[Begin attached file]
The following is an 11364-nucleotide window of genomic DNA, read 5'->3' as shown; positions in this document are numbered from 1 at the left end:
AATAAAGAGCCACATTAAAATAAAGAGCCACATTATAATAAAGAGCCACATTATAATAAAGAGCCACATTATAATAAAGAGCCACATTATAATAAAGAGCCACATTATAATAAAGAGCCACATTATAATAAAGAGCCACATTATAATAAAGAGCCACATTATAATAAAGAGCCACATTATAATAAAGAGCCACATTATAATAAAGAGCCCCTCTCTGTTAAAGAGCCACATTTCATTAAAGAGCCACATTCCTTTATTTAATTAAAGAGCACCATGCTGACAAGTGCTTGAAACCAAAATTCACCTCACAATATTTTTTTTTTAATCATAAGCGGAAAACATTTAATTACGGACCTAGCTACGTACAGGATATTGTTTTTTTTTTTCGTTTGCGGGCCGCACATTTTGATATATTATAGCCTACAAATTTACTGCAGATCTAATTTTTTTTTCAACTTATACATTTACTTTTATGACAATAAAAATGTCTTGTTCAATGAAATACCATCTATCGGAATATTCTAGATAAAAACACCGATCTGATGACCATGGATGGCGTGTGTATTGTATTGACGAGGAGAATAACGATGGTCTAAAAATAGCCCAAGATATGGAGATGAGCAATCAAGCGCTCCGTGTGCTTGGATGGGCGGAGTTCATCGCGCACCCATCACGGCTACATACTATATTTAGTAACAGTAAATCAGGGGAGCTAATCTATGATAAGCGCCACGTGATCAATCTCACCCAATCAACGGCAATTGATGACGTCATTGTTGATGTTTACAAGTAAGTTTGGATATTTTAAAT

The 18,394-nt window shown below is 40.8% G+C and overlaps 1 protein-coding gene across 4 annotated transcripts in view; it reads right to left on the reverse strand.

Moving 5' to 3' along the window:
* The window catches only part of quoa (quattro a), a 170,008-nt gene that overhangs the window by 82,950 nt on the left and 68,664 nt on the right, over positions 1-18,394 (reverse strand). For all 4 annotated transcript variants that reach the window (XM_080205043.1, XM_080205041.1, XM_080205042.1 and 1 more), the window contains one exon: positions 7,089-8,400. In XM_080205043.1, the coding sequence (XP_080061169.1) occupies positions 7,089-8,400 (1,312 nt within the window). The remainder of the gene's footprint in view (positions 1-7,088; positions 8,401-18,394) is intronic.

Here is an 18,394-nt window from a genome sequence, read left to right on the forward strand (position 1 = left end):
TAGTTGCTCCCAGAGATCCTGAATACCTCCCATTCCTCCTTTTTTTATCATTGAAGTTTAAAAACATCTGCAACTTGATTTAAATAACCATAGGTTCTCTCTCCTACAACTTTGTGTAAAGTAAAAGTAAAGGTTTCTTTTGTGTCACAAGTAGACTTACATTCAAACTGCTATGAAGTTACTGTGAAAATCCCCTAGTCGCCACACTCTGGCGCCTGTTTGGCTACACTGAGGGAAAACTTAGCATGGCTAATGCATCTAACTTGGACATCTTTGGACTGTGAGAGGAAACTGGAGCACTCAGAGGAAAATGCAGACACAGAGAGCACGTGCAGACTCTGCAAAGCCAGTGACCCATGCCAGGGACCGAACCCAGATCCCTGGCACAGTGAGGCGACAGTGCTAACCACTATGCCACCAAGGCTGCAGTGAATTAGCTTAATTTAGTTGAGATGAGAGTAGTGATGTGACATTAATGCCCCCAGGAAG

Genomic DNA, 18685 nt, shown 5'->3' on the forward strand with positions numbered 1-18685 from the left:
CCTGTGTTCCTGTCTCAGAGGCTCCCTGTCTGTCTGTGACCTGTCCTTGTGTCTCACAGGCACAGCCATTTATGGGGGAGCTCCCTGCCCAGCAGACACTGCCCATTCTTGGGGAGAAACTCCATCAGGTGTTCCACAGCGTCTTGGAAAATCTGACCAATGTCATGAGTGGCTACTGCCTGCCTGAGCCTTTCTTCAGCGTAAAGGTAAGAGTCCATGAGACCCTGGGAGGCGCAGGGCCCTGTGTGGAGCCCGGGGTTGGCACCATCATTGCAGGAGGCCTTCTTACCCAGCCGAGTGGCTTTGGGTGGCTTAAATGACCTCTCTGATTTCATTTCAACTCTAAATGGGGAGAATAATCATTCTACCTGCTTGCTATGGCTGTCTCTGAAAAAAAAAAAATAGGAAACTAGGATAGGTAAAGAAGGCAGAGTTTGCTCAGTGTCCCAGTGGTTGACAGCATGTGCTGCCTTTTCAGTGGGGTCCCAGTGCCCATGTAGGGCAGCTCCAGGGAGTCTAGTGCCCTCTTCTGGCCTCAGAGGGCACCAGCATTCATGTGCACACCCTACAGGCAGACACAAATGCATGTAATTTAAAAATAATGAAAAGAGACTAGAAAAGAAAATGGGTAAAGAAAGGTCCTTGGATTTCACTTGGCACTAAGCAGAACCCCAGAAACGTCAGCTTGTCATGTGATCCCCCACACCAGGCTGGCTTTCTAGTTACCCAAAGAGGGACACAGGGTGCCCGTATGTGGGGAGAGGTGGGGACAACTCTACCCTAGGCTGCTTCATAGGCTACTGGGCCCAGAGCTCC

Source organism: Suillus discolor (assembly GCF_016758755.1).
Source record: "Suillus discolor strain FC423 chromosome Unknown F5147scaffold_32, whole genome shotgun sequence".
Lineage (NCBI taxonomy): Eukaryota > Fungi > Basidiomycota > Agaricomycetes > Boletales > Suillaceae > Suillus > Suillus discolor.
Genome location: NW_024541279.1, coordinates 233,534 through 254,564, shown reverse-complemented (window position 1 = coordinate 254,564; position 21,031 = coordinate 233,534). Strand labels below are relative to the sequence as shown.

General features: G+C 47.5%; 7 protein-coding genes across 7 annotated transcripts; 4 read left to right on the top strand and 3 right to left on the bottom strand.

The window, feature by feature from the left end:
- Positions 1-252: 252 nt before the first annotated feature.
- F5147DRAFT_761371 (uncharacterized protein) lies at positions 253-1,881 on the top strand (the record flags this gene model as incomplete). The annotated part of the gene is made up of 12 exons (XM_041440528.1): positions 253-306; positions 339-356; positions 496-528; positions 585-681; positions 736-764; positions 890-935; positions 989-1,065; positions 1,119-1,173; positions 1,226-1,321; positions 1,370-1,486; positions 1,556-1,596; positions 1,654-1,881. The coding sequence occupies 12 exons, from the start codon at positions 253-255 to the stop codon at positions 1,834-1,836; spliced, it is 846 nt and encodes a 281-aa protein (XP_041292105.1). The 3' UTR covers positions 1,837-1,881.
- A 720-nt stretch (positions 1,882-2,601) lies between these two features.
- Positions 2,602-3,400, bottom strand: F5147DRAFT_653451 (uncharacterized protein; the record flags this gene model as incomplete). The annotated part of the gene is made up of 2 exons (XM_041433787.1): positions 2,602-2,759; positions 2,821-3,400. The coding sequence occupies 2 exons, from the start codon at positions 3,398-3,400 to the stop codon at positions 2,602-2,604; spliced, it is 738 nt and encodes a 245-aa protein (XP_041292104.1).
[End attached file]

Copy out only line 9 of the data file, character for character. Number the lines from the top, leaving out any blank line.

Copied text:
CCTGTGTTCCTGTCTCAGAGGCTCCCTGTCTGTCTGTGACCTGTCCTTGTGTCTCACAGGCACAGCCATTTATGGGGGAGCTCCCTGCCCAGCAGACACTGCCCATTCTTGGGGAGAAACTCCATCAGGTGTTCCACAGCGTCTTGGAAAATCTGACCAATGTCATGAGTGGCTACTGCCTGCCTGAGCCTTTCTTCAGCGTAAAGGTAAGAGTCCATGAGACCCTGGGAGGCGCAGGGCCCTGTGTGGAGCCCGGGGTTGGCACCATCATTGCAGGAGGCCTTCTTACCCAGCCGAGTGGCTTTGGGTGGCTTAAATGACCTCTCTGATTTCATTTCAACTCTAAATGGGGAGAATAATCATTCTACCTGCTTGCTATGGCTGTCTCTGAAAAAAAAAAAATAGGAAACTAGGATAGGTAAAGAAGGCAGAGTTTGCTCAGTGTCCCAGTGGTTGACAGCATGTGCTGCCTTTTCAGTGGGGTCCCAGTGCCCATGTAGGGCAGCTCCAGGGAGTCTAGTGCCCTCTTCTGGCCTCAGAGGGCACCAGCATTCATGTGCACACCCTACAGGCAGACACAAATGCATGTAATTTAAAAATAATGAAAAGAGACTAGAAAAGAAAATGGGTAAAGAAAGGTCCTTGGATTTCACTTGGCACTAAGCAGAACCCCAGAAACGTCAGCTTGTCATGTGATCCCCCACACCAGGCTGGCTTTCTAGTTACCCAAAGAGGGACACAGGGTGCCCGTATGTGGGGAGAGGTGGGGACAACTCTACCCTAGGCTGCTTCATAGGCTACTGGGCCCAGAGCTCC